African Americans (AA) are disproportionately burdened by COVID19 across the spectrum of related cases, hospitalizations, and deaths compared to Whites. Many multilayered barriers increase risk for COVID19 among AA including poverty, essential jobs with increased virus exposure, cultural norms (eg, risk denial, medical/contact tracing mistrust), and limited access to healthcare and other services/resources. These barriers highlight the need for accessible, trusted COVID19 testing and linkage to care (LTC) services (eg, health, prevention programs, community resources, contact tracing) to help slow COVID19 spread in AA communities. The AA church is an institution with extensive influence in AA communities and may be an ideal setting for increasing reach of COVID19 testing and LTC in hard hit AA communities. Yet, no controlled AA church-based studies exist on COVID19 testing interventions. The primary aim of this study is to fully test a culturally/religiously-tailored, church-based COVID19 testing and LTC intervention condition against a non- tailored intervention condition on COVID19 testing rates at 6 months with adult AA church members and the community members they serve. Churches will be matched on membership size, denomination and past participation in church health intervention studies, then randomized to treatment condition. Sixteen churches (8 churches/arm; 45 church and 15 community members/church; N=960 total) will participate in the study. LTC use, contact tracing approval, and COVID19 prevention behaviors will also be examined at 6 months as secondary outcomes. Guided by the Theory of Planned Behavior and Socioecological Model, our community- engaged approach includes trained church leaders delivering a culturally, church-appropriate COVID19 Toolkit inclusive of digital tools: a) individual self-help materials and tailored text messages; b) in-person/virtual group seminars for caregivers of persons with COVID19; c) in-person/virtual church services with COVID19 related materials/activities (e.g., sermons, testimonials, responsive readings); and d) church-community level LTC services (eg, insurance, healthcare, prevention programs, community resources, contact tracing) provided virtually by community health workers, church-community-based re-opening guidelines, and church-based COVID19 testing events with health agencies. Examination of LTC use and contact tracing approval will aid in understanding intervention impact on COVID19 testing by addressing participant essential needs. Potential mediators/moderators related to receipt of COVID-19 testing will be evaluated, and a process evaluation to determine implementation facilitators, barriers, and fidelity related to increasing COVID19 testing rates. Our ongoing meetings with our long-term faith and health partners is enabling us to quickly adapt our AA church- based HIV testing and diabetes prevention interventions for the proposed study. This multilevel study could provide an effective, scalable model for increasing COVID19 testing, prevention, and LTC/contact tracing approval with AA churches in partnership with health agencies, and provide strategies to streamline delivery/uptake of future COVID-19 vaccination.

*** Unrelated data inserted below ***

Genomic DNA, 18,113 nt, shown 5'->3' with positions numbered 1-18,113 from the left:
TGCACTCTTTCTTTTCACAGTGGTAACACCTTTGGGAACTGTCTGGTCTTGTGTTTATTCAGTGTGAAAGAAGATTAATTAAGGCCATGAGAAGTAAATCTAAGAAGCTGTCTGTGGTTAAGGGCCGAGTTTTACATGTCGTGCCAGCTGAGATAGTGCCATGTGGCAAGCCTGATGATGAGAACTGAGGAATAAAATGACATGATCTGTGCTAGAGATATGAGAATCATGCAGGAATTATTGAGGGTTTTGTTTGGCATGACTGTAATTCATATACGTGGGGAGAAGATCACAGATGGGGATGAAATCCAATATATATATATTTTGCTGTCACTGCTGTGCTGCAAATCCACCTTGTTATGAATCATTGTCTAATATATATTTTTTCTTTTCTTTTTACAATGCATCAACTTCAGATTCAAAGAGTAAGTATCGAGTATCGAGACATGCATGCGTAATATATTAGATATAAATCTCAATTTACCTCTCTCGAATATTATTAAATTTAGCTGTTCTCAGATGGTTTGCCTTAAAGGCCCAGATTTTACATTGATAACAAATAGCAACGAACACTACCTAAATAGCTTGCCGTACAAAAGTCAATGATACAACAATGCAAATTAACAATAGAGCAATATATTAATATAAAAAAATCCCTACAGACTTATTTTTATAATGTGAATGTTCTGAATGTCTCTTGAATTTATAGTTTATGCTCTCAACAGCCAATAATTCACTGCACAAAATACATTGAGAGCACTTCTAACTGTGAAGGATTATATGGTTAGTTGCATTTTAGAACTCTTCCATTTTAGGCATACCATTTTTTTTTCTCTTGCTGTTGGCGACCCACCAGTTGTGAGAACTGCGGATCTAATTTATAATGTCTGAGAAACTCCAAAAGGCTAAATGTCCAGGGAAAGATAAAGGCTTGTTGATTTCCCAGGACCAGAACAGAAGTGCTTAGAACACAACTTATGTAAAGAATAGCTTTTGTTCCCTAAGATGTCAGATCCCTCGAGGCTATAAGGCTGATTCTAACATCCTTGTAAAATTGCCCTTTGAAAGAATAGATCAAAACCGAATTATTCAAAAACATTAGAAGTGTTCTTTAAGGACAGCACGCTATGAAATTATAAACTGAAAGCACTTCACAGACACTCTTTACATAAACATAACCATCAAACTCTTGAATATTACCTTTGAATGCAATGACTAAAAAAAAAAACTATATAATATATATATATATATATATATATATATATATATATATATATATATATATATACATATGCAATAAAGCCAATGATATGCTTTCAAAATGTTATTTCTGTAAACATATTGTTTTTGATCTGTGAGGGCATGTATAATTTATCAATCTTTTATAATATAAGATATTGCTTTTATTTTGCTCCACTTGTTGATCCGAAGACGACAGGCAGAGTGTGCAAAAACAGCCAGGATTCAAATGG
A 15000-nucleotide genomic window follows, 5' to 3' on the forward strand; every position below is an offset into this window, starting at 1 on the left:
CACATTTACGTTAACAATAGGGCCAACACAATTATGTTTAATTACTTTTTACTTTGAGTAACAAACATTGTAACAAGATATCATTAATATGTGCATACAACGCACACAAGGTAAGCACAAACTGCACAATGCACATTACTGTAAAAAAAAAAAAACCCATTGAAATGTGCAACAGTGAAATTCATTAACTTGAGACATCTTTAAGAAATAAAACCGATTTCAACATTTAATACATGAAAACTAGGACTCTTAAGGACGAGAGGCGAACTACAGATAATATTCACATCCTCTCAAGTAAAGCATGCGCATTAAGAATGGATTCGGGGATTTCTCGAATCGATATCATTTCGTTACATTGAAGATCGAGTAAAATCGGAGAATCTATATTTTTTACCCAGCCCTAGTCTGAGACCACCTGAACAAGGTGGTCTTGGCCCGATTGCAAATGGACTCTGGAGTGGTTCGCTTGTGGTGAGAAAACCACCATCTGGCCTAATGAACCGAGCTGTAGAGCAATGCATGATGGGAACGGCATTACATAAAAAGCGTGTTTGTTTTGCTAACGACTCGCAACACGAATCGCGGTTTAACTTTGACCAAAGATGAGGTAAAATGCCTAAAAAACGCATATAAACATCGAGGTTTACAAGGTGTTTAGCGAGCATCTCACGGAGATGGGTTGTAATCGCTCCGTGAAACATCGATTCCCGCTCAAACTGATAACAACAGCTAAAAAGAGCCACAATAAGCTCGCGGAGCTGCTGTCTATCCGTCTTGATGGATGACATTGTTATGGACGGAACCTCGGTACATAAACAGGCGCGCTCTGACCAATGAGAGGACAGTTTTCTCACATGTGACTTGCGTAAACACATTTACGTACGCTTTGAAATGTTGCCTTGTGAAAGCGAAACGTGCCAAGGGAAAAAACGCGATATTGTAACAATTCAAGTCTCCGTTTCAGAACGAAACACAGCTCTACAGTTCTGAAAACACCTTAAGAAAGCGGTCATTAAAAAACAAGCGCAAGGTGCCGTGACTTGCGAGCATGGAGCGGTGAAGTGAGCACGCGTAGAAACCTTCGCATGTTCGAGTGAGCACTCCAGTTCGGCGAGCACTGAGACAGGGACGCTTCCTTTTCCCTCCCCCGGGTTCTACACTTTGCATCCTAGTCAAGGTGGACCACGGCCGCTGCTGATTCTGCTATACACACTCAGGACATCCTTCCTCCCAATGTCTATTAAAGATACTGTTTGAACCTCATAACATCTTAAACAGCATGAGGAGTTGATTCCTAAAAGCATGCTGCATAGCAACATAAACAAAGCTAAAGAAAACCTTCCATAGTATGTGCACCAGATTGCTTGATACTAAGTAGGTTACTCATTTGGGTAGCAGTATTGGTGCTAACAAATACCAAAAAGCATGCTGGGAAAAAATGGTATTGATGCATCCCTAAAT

This 2-arm clustered, randomized community trial will test a multilevel, COVID-19 testing and linkage to care (eg, health insurance, medical appointments, community resources, contact tracing) intervention against a nontailored, attention-control condition on uptake of COVID-19 testing with adult African American church- affiliated members at 6 months. Contact tracing approval (beliefs and participation contact tracing) and COVID19 prevention behaviors will also be examined. Findings from this study could provide a theory-based, multilevel model for delivering scalable, wide-reaching COVID-19 testing and linkage to care services, including contact tracing, by supporting African American faith leaders with culturally-appropriate, easy-to-use tools and health agency partnerships.